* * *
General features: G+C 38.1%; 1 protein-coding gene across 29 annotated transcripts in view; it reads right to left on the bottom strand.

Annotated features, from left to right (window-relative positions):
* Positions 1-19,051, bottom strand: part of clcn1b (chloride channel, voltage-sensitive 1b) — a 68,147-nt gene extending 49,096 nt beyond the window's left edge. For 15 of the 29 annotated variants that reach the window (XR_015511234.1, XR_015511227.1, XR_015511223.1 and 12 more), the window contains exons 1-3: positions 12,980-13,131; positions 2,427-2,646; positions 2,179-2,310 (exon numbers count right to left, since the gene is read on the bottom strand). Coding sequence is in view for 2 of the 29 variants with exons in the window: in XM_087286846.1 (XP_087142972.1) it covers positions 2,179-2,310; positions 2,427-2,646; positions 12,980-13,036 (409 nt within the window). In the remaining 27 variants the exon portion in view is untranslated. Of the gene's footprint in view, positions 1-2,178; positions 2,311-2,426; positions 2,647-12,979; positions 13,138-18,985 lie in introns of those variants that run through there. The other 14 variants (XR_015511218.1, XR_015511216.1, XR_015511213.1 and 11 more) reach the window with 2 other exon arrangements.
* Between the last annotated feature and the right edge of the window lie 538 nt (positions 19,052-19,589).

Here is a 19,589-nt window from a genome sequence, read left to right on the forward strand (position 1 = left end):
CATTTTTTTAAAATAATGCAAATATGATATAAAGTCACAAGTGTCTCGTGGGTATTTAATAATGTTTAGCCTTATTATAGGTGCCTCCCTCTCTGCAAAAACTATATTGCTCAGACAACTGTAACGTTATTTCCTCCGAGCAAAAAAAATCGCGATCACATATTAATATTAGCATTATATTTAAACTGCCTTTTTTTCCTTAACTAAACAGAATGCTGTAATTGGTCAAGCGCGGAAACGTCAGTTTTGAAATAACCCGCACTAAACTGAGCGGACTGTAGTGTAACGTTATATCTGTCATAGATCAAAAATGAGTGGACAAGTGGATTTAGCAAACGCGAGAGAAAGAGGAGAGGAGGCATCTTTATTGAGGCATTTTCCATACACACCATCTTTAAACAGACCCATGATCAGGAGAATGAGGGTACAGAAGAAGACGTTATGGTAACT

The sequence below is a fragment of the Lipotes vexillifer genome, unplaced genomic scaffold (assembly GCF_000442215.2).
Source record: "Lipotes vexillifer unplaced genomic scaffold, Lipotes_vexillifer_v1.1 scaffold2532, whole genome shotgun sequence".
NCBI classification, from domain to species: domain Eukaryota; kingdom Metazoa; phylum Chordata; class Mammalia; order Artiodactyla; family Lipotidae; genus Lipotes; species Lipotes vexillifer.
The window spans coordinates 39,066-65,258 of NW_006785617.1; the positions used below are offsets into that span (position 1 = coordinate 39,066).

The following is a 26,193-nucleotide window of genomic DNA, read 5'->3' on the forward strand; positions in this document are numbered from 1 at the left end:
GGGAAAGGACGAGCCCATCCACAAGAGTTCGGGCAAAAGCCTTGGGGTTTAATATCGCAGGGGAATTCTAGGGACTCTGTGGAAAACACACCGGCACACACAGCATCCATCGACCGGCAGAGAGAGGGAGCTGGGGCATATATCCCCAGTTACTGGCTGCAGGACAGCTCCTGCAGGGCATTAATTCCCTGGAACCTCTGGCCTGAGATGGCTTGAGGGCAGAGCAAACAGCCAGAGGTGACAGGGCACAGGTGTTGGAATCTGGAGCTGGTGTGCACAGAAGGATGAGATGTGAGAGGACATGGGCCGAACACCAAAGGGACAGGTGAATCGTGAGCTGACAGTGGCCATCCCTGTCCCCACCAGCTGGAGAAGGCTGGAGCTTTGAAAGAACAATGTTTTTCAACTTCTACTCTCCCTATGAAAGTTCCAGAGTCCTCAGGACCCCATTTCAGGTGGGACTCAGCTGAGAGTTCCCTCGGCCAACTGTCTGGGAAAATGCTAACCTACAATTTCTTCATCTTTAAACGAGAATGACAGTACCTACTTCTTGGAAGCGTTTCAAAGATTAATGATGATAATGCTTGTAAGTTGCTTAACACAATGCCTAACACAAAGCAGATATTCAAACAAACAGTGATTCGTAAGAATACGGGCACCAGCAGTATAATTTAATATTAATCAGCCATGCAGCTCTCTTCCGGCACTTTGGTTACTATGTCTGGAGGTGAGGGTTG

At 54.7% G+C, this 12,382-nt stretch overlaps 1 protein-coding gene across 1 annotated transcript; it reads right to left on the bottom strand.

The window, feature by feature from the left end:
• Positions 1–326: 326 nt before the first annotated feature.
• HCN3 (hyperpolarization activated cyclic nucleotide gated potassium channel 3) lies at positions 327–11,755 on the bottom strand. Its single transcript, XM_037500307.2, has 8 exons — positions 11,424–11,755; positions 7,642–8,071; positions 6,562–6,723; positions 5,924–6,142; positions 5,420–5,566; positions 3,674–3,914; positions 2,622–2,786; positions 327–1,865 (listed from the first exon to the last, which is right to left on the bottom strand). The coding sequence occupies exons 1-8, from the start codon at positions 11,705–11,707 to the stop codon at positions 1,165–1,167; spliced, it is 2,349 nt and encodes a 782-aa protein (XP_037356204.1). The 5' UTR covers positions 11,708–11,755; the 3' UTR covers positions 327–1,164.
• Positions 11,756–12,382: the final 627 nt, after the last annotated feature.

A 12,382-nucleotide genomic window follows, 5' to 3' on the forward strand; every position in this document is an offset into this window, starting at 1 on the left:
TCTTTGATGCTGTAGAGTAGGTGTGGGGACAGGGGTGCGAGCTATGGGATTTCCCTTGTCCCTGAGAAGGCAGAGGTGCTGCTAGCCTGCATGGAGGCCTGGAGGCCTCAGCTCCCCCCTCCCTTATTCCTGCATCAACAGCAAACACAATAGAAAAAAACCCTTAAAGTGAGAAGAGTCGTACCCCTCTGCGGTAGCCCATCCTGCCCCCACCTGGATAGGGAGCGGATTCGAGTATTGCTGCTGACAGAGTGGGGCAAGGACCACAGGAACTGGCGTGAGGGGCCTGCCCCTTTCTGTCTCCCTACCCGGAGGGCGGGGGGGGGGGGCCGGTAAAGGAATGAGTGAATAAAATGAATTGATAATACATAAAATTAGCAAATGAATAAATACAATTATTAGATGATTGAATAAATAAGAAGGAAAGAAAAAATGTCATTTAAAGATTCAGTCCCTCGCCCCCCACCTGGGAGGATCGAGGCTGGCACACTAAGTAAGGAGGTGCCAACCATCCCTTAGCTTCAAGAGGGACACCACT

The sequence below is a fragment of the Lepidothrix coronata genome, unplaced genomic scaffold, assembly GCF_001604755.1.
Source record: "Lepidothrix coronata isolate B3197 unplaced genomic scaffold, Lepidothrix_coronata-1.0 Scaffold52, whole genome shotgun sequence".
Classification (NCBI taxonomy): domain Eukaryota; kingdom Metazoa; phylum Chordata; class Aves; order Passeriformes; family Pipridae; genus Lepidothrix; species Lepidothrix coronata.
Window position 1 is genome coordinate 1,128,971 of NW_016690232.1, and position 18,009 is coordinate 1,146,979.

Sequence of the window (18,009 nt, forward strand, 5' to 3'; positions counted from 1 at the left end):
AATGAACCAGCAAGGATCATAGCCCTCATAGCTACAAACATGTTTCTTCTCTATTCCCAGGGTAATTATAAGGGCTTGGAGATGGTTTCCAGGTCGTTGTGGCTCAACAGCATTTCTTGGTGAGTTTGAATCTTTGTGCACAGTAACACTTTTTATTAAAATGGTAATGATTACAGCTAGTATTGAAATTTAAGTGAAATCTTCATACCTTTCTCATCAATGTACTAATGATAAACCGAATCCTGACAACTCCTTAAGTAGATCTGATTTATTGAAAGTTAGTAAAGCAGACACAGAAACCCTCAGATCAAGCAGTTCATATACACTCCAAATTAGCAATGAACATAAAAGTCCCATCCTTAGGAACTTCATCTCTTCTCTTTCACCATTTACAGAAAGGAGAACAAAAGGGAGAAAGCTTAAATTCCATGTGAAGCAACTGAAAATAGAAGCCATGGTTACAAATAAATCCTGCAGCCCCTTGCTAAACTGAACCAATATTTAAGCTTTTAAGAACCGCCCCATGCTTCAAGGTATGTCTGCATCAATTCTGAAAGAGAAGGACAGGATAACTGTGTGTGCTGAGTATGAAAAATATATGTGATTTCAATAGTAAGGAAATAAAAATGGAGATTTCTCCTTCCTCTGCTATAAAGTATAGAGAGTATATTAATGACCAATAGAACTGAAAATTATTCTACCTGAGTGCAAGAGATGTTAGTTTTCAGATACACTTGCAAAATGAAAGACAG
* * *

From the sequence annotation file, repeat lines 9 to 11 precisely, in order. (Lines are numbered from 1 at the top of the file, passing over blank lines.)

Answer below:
NCBI classification, from domain to species: domain Eukaryota; kingdom Metazoa; phylum Chordata; class Mammalia; order Artiodactyla; family Lipotidae; genus Lipotes; species Lipotes vexillifer.
The window spans coordinates 39,066-65,258 of NW_006785617.1; the positions used below are offsets into that span (position 1 = coordinate 39,066).

The following is a 26,193-nucleotide window of genomic DNA, read 5'->3' on the forward strand; positions in this document are numbered from 1 at the left end: